In 1945, a book entitled Chicago Murders was published, featuring several stories of Chicago killings submitted by various authors. One section, “The Case of HH Holmes” by John Bartlow Martin, was an early retelling that may have served as a model for Herbert Asbury and a Harper’s writer’s own retellings a couple of years later, which pretty well fixed the story of Holmes as we usually hear it now. It was the first account I’ve seen to mention the estimate of 200 murders (though Martin pooh-poohed it), and was the first lurid retelling of Holmes arriving in Chicago and taking over the pharmacy of Dr. Holton, presumably killing the elderly doctor and his wife (an oft-retold story that our research here proved was completely wrong).
The next story in the book is “The Almost Indesctrucible Husband” by Nellise Child, the pen name of Lillian Gerard, who, two decades before, had become the most famous flapper in Chicago under the name Lillian Collier (one of our favorite topics). Here, she told the story of Mildren Bolton, who came within half an hour of being the first woman ever to be executed in Chicago.
“Usually, when a man shoots a woman,” she wrote, “he attempts his own life. When a woman shoots a man, she seems to think that’s enough for one day.”
Mildred Bolton is almost completely forgotten today – I only saw one article about her online, and it was riddled with inaccuracies, right down to getting the name of her victim wrong. Hers is way too interesting a tale to have vanished so thoroughly from the record.
When police were called to apprehend Mildred during a fight with her estranged husband in 1936, there was nothing unusula about the call. THey’d been called about her several times. Even though she and Joseph Bolton were separated, and he was trying to obtain a divorce, she was known to become horribly jealous if she thought a woman had so much as looked at Joseph. Only days before, police had been called in when she shouted that a woman in a hotel was a whore, and her son a degenerate, because they had been up in the latest hotel where Joseph was hiding. He had been changing hotels regularly, trying to keep away from Mildred.
This time, though, Joseph was lying on the floor of his office, bleeding from multiple gunshot wounds. When an elevator operator stood between Mildred and Joseph, Mildred stepped to the side to get a better view of the writhing man, insisting that he was only faking it to get attention. Even when he died in the hospital, she remained calm and casual, stating “the just don’t convict women for killing in Cook County.”
She wasn’t entirely right. Though it was widely known that women who killed men usually got off the hook entirely in Chicago, especially if they were pretty, at least a few had been sentenced to life in prison. It was true, though, that Chicago had never executed a woman.
Mildred remained flippant as the case went to trial. She joked with the press, told people that her attorney’s name was “Horsefeathers,” offered to babysit the prosecuting attorney’s children, and, though she admitted she made a mistake by not destroying her receipt for the gun, she said “I’ll get around that.” She even expected to get around the fact that Joseph had clearly not shot himself, as she said he had, seeing as how two of the bullets had entered from the back, and none had been fired at a close enough range to leave powder burns.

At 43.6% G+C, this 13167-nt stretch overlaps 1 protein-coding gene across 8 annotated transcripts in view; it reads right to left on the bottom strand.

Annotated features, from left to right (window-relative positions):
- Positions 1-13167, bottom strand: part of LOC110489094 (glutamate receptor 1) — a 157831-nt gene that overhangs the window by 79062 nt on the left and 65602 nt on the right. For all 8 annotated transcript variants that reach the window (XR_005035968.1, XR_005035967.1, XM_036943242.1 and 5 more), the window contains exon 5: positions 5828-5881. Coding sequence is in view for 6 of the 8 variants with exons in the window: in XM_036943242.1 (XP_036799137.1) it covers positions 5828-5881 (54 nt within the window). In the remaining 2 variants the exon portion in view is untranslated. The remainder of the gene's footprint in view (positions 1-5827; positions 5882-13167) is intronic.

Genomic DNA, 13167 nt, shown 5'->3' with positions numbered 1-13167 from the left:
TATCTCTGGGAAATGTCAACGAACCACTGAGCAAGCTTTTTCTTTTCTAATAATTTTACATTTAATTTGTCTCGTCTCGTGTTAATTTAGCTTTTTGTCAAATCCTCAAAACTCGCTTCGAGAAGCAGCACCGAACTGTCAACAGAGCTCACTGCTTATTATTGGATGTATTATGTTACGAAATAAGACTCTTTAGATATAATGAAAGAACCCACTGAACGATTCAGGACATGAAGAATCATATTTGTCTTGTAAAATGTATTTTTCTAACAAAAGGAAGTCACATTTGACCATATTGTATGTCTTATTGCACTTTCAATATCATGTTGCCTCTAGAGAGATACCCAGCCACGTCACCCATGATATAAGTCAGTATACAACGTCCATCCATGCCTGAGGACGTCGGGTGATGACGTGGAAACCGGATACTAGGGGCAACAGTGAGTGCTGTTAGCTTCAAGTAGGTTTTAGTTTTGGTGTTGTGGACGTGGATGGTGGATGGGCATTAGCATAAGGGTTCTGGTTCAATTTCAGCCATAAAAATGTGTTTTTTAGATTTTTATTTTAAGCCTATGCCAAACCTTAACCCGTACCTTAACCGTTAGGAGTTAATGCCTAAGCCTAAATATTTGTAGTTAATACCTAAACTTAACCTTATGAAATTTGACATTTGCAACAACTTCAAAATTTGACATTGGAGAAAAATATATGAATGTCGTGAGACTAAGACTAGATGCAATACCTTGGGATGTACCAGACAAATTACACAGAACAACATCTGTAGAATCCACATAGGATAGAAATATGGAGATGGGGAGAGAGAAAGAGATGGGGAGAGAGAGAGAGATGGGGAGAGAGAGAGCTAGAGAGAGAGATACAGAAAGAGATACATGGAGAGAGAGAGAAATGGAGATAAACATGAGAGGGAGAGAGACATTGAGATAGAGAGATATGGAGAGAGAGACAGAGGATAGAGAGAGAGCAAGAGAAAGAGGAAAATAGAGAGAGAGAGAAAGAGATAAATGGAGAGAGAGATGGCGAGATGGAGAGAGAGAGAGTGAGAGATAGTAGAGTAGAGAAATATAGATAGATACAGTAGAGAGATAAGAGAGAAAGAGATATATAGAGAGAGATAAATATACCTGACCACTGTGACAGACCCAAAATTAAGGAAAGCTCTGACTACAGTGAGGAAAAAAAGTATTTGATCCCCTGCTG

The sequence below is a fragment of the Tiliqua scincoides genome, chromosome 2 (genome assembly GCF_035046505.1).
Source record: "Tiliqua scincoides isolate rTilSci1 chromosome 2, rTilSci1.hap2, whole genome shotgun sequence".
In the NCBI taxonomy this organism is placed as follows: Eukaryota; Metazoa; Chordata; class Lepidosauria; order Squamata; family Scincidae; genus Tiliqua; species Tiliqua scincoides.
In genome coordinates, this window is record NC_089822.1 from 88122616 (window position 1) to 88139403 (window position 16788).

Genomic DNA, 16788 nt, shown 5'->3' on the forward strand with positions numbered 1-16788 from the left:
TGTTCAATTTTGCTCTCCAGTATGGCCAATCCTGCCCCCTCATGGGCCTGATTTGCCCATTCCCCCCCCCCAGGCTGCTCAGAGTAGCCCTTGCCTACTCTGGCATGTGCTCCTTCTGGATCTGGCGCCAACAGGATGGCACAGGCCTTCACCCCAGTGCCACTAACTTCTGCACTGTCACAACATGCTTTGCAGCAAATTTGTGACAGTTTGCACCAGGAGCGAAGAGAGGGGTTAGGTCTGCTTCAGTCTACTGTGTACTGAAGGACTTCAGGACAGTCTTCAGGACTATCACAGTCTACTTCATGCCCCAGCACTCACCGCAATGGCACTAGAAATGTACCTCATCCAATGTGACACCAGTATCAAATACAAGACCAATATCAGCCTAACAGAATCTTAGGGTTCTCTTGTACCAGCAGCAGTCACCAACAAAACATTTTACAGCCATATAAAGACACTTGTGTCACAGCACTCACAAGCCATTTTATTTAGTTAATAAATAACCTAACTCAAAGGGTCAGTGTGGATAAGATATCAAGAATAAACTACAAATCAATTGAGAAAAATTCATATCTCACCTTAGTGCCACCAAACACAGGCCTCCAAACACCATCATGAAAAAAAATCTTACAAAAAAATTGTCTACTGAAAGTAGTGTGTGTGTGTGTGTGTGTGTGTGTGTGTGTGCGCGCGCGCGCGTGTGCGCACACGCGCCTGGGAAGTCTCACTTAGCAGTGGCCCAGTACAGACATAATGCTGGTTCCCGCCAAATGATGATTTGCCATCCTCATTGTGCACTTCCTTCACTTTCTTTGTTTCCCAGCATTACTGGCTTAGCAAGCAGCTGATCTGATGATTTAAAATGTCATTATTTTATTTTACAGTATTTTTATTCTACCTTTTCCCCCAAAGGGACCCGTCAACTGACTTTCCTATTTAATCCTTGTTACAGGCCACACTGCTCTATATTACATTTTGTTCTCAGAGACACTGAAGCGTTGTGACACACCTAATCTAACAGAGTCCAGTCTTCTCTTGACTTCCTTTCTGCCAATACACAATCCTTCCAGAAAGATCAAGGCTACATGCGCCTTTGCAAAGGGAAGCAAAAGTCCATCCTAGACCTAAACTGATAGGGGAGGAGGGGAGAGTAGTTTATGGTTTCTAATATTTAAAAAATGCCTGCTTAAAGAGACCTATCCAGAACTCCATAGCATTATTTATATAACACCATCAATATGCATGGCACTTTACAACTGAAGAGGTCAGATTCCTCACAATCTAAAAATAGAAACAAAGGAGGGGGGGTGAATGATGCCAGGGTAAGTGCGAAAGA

Like many killers of both genders, Mildred received a lot of fan mail, much of it from women who said they’d have killed their own husbands years ago if they only had the nerve. Some fans came to visit her in prison, and Mildred cheerfully sent them on errands to buy her things.
These, though, were all people who didn’t know her. Among those who did, not a witness could be found who could testify in her defense. Instead, a parade of nearly four dozen witnesses came through to describe clashes they’d seen between Mildred and Joseph over the years, many of which ended with Joseph bleeding and fearing for his life. Her antics had cost him several jobs.
“Marble Mildred” claimed that all of the witnesses, down to the coroner, were simply lying, but when she finally came to the stand herself, she admitted everything. She said she had gone to Joseph’s office that day to embarrass him by killing herself, but had ended up shooting him instead.
She was found guilty and sentenced to be the first woman in Chicago to die in the electric chair, though the judge noted that he personally opposed the death penalty, stating that the idea that “a debt to society can be paid by a human body chilled by death is a philosophy encrusted with social futility.”
Mildred was half an hour from death – they had already shaved part of her head and dressed in a special “bloomer suit” to preserve her modesty – when the governor commuted her sentence to 199 years in prison. She served six of them before committing suicide in jail. You can read Lillian Collier / Nellise Child’s full account of her story in the book Chicago Murders